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At least some of Robert Lake Park in Montreat will reopen soon, the Montreat Conference Center said.

Crews have been re-mulching and graveling two areas of the park so the conference can meet its goal of opening those areas as soon as possible — and possibly by June 28, center spokesman Tanner Pickett said. The park has been closed since early June, when Flat Creek flooded the two-acre park during Subtropical Storm Alberto. Flat Creek did significant damage in Black Mountain as well, as did the Swannanoa River.

Not having Robert Lake Park available to the hundreds of conferees visiting Montreat is “devastating,” said Mike Morse, the conference center’s vice president for hospitality and facilities.

“This is a blow to the families with children who spent summer down there and have vivid memories of doing things in the park, like rock-hopping and building forts,” Morse said. “It’s sort of their ‘safe haven’ playground.”

People from 26 states have contributed more than $100,000 toward the park restoration, conference center president Richard DuBose wrote recently in the Montreat Conference Center newsletter. Any money contributed in excess of repair costs will be put into an endowment fund that supports the maintenance and upkeep of the park, he said.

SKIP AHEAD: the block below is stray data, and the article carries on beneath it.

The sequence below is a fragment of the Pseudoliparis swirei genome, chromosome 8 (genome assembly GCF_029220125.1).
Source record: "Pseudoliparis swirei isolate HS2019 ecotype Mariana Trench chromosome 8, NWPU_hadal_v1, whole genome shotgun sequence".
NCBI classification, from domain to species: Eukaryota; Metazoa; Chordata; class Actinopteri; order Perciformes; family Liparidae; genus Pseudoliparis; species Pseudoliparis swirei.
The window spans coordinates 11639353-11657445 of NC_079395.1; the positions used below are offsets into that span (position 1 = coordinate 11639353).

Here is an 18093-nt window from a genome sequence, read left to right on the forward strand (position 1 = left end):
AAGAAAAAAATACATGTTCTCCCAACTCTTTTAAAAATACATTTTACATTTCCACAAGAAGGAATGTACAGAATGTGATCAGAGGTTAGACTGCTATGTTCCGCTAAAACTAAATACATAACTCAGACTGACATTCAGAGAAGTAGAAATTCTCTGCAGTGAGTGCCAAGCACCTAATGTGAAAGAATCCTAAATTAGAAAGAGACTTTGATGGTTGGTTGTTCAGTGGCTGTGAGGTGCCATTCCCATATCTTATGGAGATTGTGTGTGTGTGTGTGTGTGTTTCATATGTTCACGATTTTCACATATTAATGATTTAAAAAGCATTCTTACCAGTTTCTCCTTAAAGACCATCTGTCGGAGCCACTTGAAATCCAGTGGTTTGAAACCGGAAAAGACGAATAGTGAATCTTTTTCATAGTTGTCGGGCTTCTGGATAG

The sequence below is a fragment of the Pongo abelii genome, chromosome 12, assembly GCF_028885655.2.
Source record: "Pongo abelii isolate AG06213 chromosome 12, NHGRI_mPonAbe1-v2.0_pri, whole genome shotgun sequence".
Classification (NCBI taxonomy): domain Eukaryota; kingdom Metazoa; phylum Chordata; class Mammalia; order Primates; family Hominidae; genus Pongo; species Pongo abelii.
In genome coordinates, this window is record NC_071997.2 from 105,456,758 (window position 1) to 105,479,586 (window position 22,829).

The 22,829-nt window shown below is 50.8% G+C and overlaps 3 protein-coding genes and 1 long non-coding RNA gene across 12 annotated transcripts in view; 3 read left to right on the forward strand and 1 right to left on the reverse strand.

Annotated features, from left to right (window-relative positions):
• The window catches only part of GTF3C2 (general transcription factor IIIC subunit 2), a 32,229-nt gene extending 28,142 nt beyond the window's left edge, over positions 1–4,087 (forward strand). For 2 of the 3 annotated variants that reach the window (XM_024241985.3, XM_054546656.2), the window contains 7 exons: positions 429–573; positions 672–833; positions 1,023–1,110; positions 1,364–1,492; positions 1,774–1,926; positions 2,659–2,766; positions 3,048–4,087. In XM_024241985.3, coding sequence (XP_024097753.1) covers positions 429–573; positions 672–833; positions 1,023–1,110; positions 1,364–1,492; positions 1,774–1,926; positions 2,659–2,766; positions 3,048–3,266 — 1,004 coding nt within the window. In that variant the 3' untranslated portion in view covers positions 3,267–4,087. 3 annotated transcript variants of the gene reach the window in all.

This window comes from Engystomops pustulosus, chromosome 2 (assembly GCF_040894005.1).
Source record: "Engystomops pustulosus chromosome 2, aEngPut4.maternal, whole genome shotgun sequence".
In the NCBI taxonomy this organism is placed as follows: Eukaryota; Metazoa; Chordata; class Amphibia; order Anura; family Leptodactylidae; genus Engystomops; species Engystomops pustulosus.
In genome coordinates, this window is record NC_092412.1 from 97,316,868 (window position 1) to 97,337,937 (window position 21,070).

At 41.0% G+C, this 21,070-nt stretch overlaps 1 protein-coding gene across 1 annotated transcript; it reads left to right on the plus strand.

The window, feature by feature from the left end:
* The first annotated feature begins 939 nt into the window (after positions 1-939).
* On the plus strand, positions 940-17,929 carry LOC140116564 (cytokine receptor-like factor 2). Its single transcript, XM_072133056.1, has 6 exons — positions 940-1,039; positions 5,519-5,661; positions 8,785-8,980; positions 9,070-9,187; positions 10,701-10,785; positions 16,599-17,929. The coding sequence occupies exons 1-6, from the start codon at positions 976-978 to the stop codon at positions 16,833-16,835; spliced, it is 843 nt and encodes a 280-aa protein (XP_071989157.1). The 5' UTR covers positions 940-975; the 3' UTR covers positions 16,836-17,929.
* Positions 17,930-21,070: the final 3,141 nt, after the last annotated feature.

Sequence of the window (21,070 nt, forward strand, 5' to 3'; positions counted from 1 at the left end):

Normally about eight feet wide, Flat Creek at Robert Lake Park during Alberto stretched to 30 feet in places, Morse said. “It was tossing things about like pieces of barn in a tornado,” he said.

The damage is worse than what the park sustained during the back-to-back hurricanes in 2004, he said.

“It washed out areas that didn’t get washed out in 2004,” he said. This time there was damage to the entrance to Bill Wilde Youth Center and to the play areas closest to Texas Road. Heavy picnic tables were moved.

“We have heard that someone found one of our benches somewhere (in) downtown (Black Mountain),” Morse said. “We know of two picnic tables that we have not seen any parts of.”

Morse has met with the landscape architect and the civil engineer who helped redesign the park after the 2004 flooding. Both professionals agree the damage was far worse this time, he said.

Once the mulch and gravel are spread, it will take six more week to draw up, review and get approval for restoration plans, Morse said. The conference center will have an idea of the costs once it puts the restoration contract out for bid. Work could start by the end of August and should be done within six weeks, he said.

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